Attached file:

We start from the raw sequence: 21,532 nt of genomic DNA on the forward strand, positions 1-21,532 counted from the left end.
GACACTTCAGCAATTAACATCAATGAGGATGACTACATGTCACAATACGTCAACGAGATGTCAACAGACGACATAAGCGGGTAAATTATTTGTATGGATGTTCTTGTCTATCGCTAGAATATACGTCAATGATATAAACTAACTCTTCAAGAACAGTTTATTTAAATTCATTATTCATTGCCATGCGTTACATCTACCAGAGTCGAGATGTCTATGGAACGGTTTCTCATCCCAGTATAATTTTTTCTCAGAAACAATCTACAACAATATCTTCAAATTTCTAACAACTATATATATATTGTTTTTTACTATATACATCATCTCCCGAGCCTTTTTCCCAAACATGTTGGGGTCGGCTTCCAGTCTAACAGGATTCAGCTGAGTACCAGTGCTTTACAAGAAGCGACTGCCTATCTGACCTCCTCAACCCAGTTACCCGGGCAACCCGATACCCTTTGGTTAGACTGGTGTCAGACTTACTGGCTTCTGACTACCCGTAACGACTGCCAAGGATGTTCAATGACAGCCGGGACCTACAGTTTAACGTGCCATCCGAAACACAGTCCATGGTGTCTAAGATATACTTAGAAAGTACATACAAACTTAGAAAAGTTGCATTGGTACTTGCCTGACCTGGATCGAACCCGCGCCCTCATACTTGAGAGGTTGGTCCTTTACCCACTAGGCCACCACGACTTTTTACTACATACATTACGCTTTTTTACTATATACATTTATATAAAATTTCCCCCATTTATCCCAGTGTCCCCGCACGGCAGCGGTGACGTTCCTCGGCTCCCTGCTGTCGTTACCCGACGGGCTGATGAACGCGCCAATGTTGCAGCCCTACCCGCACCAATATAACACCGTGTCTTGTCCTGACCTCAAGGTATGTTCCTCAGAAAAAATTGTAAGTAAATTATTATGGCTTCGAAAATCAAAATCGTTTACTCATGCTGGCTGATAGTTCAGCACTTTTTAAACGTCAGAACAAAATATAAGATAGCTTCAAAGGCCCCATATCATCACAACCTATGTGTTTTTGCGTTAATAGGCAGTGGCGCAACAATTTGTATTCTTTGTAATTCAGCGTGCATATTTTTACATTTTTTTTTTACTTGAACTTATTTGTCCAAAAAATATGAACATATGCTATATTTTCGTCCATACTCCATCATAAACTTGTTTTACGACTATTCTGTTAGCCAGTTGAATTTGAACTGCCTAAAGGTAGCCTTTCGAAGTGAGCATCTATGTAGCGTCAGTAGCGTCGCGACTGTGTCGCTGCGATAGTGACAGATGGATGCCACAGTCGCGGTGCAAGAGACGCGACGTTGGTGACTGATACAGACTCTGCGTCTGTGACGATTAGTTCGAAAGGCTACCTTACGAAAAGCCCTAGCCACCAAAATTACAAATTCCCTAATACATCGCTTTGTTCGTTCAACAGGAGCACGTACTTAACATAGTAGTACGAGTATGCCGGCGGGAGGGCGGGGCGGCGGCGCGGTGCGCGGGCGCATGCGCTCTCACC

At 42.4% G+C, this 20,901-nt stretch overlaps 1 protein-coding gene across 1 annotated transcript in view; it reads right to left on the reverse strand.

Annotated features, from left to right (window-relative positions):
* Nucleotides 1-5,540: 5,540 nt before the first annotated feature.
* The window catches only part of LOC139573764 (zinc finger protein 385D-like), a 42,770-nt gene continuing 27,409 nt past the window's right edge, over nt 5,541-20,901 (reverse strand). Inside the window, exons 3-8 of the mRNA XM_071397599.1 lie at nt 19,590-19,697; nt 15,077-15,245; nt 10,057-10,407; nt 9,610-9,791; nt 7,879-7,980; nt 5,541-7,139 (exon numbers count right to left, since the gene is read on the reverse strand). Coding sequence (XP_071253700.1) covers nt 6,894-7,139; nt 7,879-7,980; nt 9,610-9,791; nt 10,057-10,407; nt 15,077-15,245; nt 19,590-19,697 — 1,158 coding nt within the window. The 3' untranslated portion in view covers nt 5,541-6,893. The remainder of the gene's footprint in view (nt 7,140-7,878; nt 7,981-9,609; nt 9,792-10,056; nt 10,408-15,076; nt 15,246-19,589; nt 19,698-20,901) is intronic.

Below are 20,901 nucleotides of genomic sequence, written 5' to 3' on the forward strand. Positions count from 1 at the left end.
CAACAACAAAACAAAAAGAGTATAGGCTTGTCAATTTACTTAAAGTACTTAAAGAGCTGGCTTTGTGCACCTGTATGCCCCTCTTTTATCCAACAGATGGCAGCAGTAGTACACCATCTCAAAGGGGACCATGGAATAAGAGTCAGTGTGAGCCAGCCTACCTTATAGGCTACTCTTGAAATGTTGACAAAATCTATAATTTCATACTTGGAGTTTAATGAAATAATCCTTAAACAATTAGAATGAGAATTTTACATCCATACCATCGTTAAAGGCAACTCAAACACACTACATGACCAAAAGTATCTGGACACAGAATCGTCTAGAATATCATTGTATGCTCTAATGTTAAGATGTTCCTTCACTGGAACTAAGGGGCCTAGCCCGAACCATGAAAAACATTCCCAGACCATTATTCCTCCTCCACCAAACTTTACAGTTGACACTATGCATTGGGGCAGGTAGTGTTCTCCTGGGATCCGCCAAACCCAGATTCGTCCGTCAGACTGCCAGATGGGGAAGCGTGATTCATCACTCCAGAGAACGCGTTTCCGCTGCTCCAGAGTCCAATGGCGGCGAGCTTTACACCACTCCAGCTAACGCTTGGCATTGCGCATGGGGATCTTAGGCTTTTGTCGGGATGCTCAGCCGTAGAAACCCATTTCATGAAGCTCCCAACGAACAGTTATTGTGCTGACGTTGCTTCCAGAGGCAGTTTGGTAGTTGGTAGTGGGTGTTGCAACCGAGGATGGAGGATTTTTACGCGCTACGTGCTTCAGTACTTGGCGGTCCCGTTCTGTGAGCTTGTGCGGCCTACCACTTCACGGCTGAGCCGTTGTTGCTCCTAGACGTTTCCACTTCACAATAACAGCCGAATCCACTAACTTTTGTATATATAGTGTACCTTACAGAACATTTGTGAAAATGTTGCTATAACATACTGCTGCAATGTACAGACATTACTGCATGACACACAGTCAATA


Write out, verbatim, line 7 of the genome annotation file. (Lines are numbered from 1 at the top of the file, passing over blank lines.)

Below are 20,901 nucleotides of genomic sequence, written 5' to 3' on the forward strand. Positions count from 1 at the left end.